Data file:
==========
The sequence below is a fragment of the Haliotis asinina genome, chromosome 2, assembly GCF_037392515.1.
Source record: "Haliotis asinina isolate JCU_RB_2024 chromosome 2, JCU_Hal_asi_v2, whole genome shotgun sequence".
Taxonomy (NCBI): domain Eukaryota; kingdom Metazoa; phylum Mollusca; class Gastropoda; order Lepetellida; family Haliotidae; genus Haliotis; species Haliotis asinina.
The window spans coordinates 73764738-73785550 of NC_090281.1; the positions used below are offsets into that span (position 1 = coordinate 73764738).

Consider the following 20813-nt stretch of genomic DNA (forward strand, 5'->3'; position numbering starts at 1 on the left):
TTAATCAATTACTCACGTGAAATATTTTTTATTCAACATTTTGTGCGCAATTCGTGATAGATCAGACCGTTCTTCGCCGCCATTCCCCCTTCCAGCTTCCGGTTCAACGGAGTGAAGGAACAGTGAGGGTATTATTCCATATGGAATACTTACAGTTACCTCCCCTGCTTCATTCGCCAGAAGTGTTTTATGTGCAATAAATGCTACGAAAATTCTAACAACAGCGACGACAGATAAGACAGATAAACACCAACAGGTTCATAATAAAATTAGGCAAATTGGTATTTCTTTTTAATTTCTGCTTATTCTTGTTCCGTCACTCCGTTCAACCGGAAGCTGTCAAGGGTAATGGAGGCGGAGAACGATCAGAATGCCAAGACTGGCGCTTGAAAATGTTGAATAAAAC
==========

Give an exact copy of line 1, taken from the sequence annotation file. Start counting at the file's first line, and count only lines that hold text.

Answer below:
The sequence below is a fragment of the Haliotis asinina genome, chromosome 2, assembly GCF_037392515.1.